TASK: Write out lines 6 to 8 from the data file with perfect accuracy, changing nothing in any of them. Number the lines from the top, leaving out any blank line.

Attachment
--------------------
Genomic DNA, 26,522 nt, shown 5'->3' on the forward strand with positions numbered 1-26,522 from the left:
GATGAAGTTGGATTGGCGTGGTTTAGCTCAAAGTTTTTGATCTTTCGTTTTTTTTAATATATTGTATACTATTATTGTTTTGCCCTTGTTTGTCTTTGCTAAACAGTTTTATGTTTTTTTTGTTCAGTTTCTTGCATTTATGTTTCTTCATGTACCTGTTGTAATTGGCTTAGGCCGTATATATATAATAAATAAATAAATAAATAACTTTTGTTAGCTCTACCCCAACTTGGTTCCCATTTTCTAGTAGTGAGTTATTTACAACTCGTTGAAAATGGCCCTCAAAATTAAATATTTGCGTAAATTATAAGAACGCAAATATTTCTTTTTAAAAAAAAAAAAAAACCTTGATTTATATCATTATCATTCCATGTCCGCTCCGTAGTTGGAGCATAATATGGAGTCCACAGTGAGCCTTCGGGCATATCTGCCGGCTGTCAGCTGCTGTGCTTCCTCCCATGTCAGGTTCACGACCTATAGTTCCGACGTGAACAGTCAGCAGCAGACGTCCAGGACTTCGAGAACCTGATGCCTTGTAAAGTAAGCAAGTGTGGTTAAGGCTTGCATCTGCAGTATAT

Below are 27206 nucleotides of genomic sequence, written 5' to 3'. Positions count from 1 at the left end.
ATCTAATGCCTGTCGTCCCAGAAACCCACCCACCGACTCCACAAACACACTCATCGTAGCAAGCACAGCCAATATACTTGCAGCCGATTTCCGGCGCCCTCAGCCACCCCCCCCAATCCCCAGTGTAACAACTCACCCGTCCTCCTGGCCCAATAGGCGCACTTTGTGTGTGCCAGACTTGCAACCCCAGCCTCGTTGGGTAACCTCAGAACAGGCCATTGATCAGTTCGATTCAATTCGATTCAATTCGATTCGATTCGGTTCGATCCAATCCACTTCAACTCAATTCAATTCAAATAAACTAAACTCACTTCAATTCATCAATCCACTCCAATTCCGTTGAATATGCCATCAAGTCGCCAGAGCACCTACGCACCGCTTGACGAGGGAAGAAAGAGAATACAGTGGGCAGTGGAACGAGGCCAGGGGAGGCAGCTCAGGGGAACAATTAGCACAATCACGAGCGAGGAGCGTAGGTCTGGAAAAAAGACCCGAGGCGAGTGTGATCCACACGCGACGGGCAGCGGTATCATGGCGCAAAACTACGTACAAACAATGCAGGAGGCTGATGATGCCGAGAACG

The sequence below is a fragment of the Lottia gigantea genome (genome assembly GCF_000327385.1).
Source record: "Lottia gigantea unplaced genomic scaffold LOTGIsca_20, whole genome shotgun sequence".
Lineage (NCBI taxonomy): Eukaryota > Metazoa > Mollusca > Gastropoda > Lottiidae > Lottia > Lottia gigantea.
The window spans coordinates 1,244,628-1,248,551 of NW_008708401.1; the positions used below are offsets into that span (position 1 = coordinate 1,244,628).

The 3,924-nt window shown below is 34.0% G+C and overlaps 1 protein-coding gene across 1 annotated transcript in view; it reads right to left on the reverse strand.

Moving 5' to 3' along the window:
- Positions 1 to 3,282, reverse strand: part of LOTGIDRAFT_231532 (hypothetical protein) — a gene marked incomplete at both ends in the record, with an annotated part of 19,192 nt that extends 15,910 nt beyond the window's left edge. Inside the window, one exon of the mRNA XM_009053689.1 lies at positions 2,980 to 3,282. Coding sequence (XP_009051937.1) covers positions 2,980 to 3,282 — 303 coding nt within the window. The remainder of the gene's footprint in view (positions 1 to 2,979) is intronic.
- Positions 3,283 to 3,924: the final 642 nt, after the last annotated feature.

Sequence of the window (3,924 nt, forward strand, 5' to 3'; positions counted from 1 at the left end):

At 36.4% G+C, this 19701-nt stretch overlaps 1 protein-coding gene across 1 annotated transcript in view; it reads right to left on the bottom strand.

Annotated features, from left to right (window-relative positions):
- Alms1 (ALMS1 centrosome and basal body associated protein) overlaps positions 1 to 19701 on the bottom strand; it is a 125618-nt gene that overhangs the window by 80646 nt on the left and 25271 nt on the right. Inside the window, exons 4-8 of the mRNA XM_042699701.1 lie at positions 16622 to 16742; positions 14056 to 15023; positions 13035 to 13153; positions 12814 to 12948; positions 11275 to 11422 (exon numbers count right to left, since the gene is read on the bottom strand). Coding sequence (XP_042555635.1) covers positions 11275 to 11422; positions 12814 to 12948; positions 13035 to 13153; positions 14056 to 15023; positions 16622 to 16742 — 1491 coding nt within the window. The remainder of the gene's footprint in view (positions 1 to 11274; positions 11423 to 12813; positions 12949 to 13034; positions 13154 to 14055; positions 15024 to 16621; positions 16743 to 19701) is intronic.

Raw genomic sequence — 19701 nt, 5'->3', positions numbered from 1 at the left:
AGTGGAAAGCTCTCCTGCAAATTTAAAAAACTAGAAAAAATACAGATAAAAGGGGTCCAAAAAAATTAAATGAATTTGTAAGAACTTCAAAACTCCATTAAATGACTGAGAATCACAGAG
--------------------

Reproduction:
Source record: "Lottia gigantea unplaced genomic scaffold LOTGIsca_20, whole genome shotgun sequence".
Lineage (NCBI taxonomy): Eukaryota > Metazoa > Mollusca > Gastropoda > Lottiidae > Lottia > Lottia gigantea.
The window spans coordinates 1,244,628-1,248,551 of NW_008708401.1; the positions used below are offsets into that span (position 1 = coordinate 1,244,628).